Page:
Video Streaming – People Still Want to Pay

Source: Pixabay

The smartphone has made our lives better and worse. With roaming services and Wif, work tends
to follow us around, meaning we feel compelled to respond to work emails outside the office, and
even on holiday.

But the mobile has made some mundane activities, such as commuting to work, and time spent waiting or queuing more bearable, as we can entertain ourselves with games and video.

Generous data plans are giving consumers more occasions to stream on the go. While nearly all consumers stream free content, e.g. from YouTube, about half of consumers in SE Asia also pay for subscription streaming services, and this can be higher in the emerging markets.
In an attempt to create more product differentiation in commoditised markets, telecom companies are bundling streaming services within mobile phone packages. In Indonesia, these are becoming the key selling points of pre-paid subscriptions, and the data plans usually allow for streaming of 10+ films per month through roaming. This option is attractive for consumers who often commute 1–2 hours through Jakarta traffic and need to ‘pass the time’.

In other markets like Singapore and Hong Kong, commuting times are lesser, but this makes catching up on TV series a common activity during a commute, and consequently drives more demand for TV series than for feature length films.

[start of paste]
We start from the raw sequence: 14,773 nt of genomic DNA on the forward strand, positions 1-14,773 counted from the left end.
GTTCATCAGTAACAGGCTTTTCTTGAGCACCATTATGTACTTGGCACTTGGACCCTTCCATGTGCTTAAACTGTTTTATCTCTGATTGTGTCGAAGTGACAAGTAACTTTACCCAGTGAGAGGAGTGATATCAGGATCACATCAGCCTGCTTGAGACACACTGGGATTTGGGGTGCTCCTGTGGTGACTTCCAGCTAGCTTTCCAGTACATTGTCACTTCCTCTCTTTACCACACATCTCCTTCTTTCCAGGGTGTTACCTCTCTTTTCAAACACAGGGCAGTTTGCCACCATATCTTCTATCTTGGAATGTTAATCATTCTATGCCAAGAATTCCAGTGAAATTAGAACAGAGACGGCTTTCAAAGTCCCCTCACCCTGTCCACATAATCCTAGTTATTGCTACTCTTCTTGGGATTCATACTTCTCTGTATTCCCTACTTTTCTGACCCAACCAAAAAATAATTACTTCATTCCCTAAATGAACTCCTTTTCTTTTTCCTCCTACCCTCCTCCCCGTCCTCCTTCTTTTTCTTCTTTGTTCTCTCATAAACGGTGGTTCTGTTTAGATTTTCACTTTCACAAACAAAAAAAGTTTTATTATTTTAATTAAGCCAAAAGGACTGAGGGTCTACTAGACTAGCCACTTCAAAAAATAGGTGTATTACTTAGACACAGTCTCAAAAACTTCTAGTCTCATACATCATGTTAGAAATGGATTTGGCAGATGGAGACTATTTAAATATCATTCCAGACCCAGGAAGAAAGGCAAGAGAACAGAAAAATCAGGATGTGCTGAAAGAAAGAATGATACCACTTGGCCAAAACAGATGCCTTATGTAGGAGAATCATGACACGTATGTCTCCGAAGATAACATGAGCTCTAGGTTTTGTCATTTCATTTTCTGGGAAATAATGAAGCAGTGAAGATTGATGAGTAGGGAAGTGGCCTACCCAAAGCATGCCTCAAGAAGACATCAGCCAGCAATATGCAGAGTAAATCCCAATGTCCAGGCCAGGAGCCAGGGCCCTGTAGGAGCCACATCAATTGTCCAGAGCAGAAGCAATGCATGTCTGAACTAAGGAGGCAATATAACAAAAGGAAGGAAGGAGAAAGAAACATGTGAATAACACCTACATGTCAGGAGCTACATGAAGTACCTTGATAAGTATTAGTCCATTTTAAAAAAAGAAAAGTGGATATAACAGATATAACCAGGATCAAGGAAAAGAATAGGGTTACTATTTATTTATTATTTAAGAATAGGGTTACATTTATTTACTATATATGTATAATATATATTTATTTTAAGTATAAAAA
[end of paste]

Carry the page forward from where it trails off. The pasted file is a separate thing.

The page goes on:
The challenge facing media companies is that their branding is getting lost within the range of platforms that people use to consume this content. People traditionally develop loyalty to media brands through the TV and the habits formed through channel selection at home. This loyalty still exists, because families continue to value the TV in their home, with the attractions of the big screen and high definition. Despite the facility to stream to the TV, consumers still like the convenience of linear TV, and of the programmer determining what is the best content rather than the consumer making the effort to look for it.

But media brands need to develop their strengths and unique positioning in the streaming market – the key success factors include both great content and a great user interface. In light of the sheer diversity and range of platforms, media brands also need to work much harder to maintain the profile of their brands. This will require creating unique content through their own productions, adapting their communications to local markets in terms of affiliate strategies, and local sponsorship and advertising.
The marketing of media is becoming far more complex, and therefore needs far more research.

By: Piers Lee
Managing Director, BDRC Asia